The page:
Buddhism receives far more attention than other Asian religions in relation to ecology and environmentalism; Hinduism is only a distant second, and the rest have been grossly neglected, with few exceptions. Among the several dozen books on Buddhism as a variant of spiritual ecology, one of the earliest was Dharma Gaia: A Harvest of Essays in Buddhism and Ecology, edited by Allan Hunt Badiner in 1990. Many of the contributors, such as Stephen Batchelor, Bill Devall, Joanna Macy, John Seed, Sulak Sivaraksa, Gary Snyder, and Thich Nhat Hahn, are among the Who’s Who on the subject, and they have continued to publish about the topic. This historic benchmark has a useful glossary and bibliography. Published a decade later, a more substantial and comprehensive anthology is Dharma Rain: Sources of Buddhist Environmentalism, coedited by Stephanie Kaza and Kenneth Kraft. It contains a general introduction, and seventy-five essays divided into seven parts, each part with its own helpful introduction. Both of these collections contain mostly reprinted material and are readily accessible for general readers as well as appropriate for academics.
Recent overviews of Buddhism are provided in two short books: Akuppa’s Saving the Earth and Thich Nhat Hahn’s The World We Have: A Buddhist Approach to Peace and Ecology. Nhat Hahn is a prominent Zen monk and prolific author. His book emphasizes the relevance for environmentalism of the Buddhist concepts of interconnectedness and impermanence. Akuppa concentrates on practical tips for living a compassionate and sustainable life, as does Stephanie Kaza in Mindfully Green. A recent and more substantial overview is Darrin Drda’s The Four Global Truths: Awakening to the Peril and Promise of Our Times, which pursues the conceptual framework of suffering at the very core of Buddhism.
Among the various branches of Buddhism, only Zen has been afforded special attention in several books, most recently by Simon P. James in Zen Buddhism and Environmental Ethics, which is appropriate for novices as well as experts. One of the best case studies is Susan M. Darlington’s The Ordination of a Tree: The Thai Buddhist Environmental Movement. It is grounded in years of intermittent research on the rituals and other initiatives of Theravada Buddhist monks in countering deforestation and other environmental problems.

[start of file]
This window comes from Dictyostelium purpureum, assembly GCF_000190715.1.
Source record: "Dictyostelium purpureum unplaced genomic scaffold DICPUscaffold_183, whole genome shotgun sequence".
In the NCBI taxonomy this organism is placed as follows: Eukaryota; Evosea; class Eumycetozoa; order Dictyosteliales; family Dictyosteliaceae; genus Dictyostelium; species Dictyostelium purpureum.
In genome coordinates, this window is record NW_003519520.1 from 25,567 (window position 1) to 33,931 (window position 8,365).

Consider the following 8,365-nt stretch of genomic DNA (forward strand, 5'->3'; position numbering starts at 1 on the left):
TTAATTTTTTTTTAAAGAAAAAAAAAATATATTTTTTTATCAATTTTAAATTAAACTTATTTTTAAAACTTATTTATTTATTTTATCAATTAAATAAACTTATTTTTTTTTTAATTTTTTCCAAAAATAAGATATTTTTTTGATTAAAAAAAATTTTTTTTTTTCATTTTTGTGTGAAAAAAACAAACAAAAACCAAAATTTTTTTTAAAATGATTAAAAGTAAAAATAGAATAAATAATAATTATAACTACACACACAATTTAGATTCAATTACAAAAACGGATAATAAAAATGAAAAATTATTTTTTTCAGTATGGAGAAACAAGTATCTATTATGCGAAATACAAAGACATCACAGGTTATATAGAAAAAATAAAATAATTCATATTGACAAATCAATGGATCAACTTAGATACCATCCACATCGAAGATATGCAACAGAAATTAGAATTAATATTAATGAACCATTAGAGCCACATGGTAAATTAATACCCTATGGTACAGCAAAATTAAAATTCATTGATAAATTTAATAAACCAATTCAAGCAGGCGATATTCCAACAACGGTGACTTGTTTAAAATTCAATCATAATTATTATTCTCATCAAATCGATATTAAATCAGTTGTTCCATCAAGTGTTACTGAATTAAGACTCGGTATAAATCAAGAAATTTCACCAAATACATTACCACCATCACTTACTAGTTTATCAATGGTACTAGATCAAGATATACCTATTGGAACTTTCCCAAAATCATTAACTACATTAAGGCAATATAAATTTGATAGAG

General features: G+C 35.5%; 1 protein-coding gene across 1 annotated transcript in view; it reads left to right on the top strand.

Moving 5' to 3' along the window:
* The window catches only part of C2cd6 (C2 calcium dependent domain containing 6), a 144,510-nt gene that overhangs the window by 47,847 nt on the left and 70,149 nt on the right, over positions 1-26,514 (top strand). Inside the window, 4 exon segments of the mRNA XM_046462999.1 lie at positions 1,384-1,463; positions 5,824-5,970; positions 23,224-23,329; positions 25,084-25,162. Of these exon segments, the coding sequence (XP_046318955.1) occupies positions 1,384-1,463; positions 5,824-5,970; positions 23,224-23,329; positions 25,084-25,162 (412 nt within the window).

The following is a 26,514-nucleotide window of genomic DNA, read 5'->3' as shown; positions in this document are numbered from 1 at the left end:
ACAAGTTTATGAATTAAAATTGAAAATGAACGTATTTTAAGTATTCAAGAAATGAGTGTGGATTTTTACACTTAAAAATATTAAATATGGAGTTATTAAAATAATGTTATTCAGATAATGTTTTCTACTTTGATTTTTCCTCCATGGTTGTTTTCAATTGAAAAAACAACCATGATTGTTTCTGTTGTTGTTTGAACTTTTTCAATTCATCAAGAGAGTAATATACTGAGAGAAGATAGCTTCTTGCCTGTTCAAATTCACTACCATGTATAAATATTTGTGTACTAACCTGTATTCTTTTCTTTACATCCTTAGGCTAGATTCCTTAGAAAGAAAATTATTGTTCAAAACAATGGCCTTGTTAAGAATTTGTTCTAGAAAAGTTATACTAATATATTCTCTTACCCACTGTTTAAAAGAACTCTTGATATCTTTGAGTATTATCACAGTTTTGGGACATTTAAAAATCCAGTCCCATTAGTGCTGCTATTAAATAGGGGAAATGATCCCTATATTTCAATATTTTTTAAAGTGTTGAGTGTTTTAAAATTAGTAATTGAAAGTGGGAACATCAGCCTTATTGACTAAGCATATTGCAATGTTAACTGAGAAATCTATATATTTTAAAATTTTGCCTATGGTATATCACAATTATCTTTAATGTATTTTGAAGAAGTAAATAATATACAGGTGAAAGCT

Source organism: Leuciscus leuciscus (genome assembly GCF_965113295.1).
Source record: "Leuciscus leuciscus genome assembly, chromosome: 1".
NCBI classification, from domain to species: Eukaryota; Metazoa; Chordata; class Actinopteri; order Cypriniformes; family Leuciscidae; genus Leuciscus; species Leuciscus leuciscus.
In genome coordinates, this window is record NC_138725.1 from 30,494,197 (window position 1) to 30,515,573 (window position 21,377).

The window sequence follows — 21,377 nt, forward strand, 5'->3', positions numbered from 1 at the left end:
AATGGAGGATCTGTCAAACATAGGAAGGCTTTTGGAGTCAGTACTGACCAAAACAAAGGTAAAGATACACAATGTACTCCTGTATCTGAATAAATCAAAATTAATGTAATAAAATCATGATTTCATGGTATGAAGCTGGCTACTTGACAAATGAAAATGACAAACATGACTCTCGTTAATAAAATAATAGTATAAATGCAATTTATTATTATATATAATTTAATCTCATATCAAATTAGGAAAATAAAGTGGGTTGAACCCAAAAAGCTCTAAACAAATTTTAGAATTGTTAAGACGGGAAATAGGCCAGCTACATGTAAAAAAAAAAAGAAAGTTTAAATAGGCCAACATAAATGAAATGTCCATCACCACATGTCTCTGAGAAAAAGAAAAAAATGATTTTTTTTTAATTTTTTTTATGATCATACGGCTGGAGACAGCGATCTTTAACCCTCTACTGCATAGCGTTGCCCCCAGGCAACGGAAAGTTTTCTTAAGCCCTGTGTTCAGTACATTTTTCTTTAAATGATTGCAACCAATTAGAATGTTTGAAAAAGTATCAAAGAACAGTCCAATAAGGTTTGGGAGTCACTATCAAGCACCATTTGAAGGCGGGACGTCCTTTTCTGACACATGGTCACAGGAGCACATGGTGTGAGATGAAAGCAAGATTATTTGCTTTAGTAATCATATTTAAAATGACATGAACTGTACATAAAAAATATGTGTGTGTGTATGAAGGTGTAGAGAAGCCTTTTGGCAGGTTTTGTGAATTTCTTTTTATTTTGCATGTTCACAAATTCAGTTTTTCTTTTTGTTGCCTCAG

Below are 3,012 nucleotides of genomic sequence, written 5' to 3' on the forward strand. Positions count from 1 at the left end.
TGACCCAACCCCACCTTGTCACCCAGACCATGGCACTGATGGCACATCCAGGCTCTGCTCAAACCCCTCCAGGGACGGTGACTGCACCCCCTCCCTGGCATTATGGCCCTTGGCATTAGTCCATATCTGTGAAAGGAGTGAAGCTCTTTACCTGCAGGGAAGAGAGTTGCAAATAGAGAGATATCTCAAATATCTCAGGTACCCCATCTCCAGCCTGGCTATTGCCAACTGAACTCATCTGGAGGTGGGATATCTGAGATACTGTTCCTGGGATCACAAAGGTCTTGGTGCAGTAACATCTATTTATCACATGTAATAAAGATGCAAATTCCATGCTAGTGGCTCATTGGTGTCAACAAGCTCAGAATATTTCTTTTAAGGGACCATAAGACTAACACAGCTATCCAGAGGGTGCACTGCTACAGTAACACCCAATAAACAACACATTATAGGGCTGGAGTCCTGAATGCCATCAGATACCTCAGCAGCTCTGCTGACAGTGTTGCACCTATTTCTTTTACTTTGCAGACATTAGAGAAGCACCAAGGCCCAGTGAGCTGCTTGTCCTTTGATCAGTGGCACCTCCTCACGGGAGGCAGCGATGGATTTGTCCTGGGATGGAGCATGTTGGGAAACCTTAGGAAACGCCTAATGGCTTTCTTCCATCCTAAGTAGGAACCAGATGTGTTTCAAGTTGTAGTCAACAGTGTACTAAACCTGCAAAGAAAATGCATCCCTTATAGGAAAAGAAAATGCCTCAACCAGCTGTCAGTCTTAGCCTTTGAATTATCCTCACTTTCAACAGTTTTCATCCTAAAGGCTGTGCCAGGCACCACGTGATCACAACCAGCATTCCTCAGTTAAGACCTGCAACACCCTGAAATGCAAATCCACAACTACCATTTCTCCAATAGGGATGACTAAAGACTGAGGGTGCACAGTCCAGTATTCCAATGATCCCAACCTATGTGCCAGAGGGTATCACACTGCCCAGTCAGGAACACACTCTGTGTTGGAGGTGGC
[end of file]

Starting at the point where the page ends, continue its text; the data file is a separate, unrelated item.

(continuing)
In Purifying the Earthly Body of God: Religion and Ecology in Hindu India, edited by Lance E. Nelson, an international assemblage of scholars from various disciplines consider theology, sacred texts, sacred geography, pilgrimage, and ritual. Their essays are divided into two parts—theological and textual perspectives, and field observations—reflecting two major approaches within spiritual ecology. In Vedic Ecology: Practical Wisdom for Surviving the 21st Century, Ranchor Prime offers a penetrating discussion, including chapters on Mohandas K. Gandhi and Vandana Shiva. David L. Haberman’s Journey through the Twelve Forests: An Encounter with Krishna describes pilgrimage to sacred places. Especially interesting is Kelly Alley’s On the Banks of the Ganga: When Wastewater Meets a Sacred River. She focuses on the paradox that the Ganga (Ganges River) is spiritually the most sacred waterway in India, yet physically the most polluted. Covering another aspect of spiritual ecology in India and beyond is Christopher Key Chapple’s edited book Yoga and Ecology: Dharma for the Earth. Emma Tomalin provides a critical assessment of South Asian traditions in her Biodivinity and Biodiversity: The Limits to Religious Environmentalism.
Philosopher David E. Cooper wrote Convergence with Nature: A Daoist Perspective. He relates an important Chinese religion to contemporary global concerns for lifestyles and societies to have a more harmonious relationship to nature. Only two books have been found for another Asian religion, one most important in Japan. Shinto Meditations for Revering the Earth by Stuart D. B. Picken offers devotional messages for persons to cultivate a reverence for nature. In Shinto and a 21st Century Japanese Ecological Attitude, Daniel Shaw argues that this religion is ecocentric in its worship of spirits permeating nature and has the potential to cultivate a sounder environmental attitude and relationship for Japanese society. The relative neglect of Daoism, Jainism, and Shintoism in works on spiritual ecology is puzzling, because they have been viewed by some as among the most environmentally relevant of all world religions.